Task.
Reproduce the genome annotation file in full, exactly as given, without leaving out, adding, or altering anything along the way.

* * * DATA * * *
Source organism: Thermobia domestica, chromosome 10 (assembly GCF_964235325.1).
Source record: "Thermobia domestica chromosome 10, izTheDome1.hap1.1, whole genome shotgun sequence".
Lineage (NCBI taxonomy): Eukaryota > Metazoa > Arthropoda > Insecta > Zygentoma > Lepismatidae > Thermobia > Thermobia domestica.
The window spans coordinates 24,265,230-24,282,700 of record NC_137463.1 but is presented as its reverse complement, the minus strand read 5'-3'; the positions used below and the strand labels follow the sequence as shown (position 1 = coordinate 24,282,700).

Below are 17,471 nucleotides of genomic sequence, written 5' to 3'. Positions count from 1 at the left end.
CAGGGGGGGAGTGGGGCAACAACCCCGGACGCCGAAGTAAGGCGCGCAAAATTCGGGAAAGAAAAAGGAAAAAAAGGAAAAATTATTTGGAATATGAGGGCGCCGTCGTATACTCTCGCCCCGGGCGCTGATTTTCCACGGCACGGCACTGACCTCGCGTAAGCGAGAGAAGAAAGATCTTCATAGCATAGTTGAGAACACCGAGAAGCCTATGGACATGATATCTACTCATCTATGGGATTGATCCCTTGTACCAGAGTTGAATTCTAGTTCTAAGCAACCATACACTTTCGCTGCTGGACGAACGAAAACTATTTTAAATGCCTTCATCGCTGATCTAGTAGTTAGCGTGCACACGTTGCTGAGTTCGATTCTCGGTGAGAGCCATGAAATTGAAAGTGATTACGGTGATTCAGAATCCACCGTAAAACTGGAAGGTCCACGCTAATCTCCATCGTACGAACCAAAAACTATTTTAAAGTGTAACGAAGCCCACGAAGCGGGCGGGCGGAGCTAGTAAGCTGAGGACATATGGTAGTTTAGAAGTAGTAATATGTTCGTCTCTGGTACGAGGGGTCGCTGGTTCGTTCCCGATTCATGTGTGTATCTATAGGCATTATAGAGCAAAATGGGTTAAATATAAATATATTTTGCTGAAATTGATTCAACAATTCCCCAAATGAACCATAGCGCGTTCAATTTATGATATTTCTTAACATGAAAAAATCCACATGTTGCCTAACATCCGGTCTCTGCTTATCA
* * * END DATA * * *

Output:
Source organism: Thermobia domestica, chromosome 10 (assembly GCF_964235325.1).
Source record: "Thermobia domestica chromosome 10, izTheDome1.hap1.1, whole genome shotgun sequence".
Lineage (NCBI taxonomy): Eukaryota > Metazoa > Arthropoda > Insecta > Zygentoma > Lepismatidae > Thermobia > Thermobia domestica.
The window spans coordinates 24,265,230-24,282,700 of record NC_137463.1 but is presented as its reverse complement, the minus strand read 5'-3'; the positions used below and the strand labels follow the sequence as shown (position 1 = coordinate 24,282,700).

Below are 17,471 nucleotides of genomic sequence, written 5' to 3'. Positions count from 1 at the left end.
CAGGGGGGGAGTGGGGCAACAACCCCGGACGCCGAAGTAAGGCGCGCAAAATTCGGGAAAGAAAAAGGAAAAAAAGGAAAAATTATTTGGAATATGAGGGCGCCGTCGTATACTCTCGCCCCGGGCGCTGATTTTCCACGGCACGGCACTGACCTCGCGTAAGCGAGAGAAGAAAGATCTTCATAGCATAGTTGAGAACACCGAGAAGCCTATGGACATGATATCTACTCATCTATGGGATTGATCCCTTGTACCAGAGTTGAATTCTAGTTCTAAGCAACCATACACTTTCGCTGCTGGACGAACGAAAACTATTTTAAATGCCTTCATCGCTGATCTAGTAGTTAGCGTGCACACGTTGCTGAGTTCGATTCTCGGTGAGAGCCATGAAATTGAAAGTGATTACGGTGATTCAGAATCCACCGTAAAACTGGAAGGTCCACGCTAATCTCCATCGTACGAACCAAAAACTATTTTAAAGTGTAACGAAGCCCACGAAGCGGGCGGGCGGAGCTAGTAAGCTGAGGACATATGGTAGTTTAGAAGTAGTAATATGTTCGTCTCTGGTACGAGGGGTCGCTGGTTCGTTCCCGATTCATGTGTGTATCTATAGGCATTATAGAGCAAAATGGGTTAAATATAAATATATTTTGCTGAAATTGATTCAACAATTCCCCAAATGAACCATAGCGCGTTCAATTTATGATATTTCTTAACATGAAAAAATCCACATGTTGCCTAACATCCGGTCTCTGCTTATCA